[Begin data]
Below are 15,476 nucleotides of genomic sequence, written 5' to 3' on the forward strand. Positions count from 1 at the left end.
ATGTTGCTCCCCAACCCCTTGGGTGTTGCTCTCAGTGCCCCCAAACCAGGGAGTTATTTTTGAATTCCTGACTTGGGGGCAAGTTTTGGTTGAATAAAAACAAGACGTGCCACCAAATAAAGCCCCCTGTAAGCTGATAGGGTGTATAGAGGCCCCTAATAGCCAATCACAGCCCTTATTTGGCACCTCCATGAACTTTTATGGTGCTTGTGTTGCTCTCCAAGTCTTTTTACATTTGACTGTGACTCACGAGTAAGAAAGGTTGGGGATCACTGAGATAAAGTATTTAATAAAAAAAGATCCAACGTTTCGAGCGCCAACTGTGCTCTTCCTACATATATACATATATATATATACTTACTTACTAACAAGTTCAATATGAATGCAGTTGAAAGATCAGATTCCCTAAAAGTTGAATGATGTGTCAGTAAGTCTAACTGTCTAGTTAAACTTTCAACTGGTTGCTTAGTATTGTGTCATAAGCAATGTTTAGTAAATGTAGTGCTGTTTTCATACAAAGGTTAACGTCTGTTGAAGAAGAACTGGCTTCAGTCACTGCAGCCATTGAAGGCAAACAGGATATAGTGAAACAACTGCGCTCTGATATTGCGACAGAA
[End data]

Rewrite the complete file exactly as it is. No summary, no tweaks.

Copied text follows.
Below are 15,476 nucleotides of genomic sequence, written 5' to 3' on the forward strand. Positions count from 1 at the left end.
ATGTTGCTCCCCAACCCCTTGGGTGTTGCTCTCAGTGCCCCCAAACCAGGGAGTTATTTTTGAATTCCTGACTTGGGGGCAAGTTTTGGTTGAATAAAAACAAGACGTGCCACCAAATAAAGCCCCCTGTAAGCTGATAGGGTGTATAGAGGCCCCTAATAGCCAATCACAGCCCTTATTTGGCACCTCCATGAACTTTTATGGTGCTTGTGTTGCTCTCCAAGTCTTTTTACATTTGACTGTGACTCACGAGTAAGAAAGGTTGGGGATCACTGAGATAAAGTATTTAATAAAAAAAGATCCAACGTTTCGAGCGCCAACTGTGCTCTTCCTACATATATACATATATATATATACTTACTTACTAACAAGTTCAATATGAATGCAGTTGAAAGATCAGATTCCCTAAAAGTTGAATGATGTGTCAGTAAGTCTAACTGTCTAGTTAAACTTTCAACTGGTTGCTTAGTATTGTGTCATAAGCAATGTTTAGTAAATGTAGTGCTGTTTTCATACAAAGGTTAACGTCTGTTGAAGAAGAACTGGCTTCAGTCACTGCAGCCATTGAAGGCAAACAGGATATAGTGAAACAACTGCGCTCTGATATTGCGACAGAA